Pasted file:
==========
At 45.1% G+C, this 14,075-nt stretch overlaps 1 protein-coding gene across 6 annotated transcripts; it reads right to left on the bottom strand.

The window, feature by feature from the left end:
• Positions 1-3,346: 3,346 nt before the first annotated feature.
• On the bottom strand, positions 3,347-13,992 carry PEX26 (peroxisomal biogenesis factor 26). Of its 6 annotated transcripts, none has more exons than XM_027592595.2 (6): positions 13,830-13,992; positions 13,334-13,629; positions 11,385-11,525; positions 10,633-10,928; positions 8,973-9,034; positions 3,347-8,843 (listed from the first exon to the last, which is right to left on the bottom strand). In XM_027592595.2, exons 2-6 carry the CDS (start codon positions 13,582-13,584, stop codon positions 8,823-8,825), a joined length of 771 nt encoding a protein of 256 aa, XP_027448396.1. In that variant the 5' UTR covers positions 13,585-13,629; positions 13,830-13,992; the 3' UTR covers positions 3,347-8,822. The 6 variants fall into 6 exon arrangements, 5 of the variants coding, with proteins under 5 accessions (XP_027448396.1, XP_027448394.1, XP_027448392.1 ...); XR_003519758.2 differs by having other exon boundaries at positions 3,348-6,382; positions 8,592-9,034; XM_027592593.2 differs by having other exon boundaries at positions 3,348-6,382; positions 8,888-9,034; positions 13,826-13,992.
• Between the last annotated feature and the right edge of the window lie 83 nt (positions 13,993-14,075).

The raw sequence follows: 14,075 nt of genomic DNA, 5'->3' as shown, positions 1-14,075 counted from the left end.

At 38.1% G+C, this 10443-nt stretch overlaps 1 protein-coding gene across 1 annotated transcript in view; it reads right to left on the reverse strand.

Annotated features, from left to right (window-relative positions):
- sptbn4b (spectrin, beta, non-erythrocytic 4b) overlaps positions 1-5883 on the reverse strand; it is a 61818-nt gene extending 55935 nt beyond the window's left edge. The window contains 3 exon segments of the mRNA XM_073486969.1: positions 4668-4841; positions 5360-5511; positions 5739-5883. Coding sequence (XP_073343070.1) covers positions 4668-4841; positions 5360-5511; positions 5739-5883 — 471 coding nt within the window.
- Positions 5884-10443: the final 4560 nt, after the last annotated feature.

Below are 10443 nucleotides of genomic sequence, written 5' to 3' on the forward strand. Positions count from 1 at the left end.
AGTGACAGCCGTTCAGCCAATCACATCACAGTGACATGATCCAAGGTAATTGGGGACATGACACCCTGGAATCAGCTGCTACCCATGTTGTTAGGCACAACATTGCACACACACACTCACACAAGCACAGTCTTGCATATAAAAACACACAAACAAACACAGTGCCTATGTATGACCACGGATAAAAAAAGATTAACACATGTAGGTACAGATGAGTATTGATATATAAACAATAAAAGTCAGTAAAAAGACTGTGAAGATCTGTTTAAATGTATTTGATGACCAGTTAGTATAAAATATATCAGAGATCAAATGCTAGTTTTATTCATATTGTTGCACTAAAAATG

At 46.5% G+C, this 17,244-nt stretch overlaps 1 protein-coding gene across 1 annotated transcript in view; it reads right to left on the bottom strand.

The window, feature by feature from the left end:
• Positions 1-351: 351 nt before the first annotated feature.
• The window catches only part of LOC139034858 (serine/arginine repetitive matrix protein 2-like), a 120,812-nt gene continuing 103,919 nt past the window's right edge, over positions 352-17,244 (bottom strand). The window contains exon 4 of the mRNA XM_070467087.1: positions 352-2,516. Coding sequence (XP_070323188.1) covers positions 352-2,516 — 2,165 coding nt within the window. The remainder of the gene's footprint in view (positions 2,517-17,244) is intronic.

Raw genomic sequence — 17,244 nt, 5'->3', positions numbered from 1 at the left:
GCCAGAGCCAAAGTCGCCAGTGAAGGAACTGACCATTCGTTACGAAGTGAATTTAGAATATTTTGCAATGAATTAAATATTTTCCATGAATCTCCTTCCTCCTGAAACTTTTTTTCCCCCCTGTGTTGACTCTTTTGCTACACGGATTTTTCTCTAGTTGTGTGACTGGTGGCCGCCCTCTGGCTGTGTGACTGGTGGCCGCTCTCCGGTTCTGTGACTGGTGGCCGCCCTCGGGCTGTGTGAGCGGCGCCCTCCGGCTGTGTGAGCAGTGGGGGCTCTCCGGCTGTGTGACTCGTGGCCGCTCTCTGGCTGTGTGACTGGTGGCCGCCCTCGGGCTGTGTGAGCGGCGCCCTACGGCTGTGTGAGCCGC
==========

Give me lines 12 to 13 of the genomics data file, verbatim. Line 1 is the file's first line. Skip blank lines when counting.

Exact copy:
AGTGACAGCCGTTCAGCCAATCACATCACAGTGACATGATCCAAGGTAATTGGGGACATGACACCCTGGAATCAGCTGCTACCCATGTTGTTAGGCACAACATTGCACACACACACTCACACAAGCACAGTCTTGCATATAAAAACACACAAACAAACACAGTGCCTATGTATGACCACGGATAAAAAAAGATTAACACATGTAGGTACAGATGAGTATTGATATATAAACAATAAAAGTCAGTAAAAAGACTGTGAAGATCTGTTTAAATGTATTTGATGACCAGTTAGTATAAAATATATCAGAGATCAAATGCTAGTTTTATTCATATTGTTGCACTAAAAATG

At 46.5% G+C, this 17,244-nt stretch overlaps 1 protein-coding gene across 1 annotated transcript in view; it reads right to left on the bottom strand.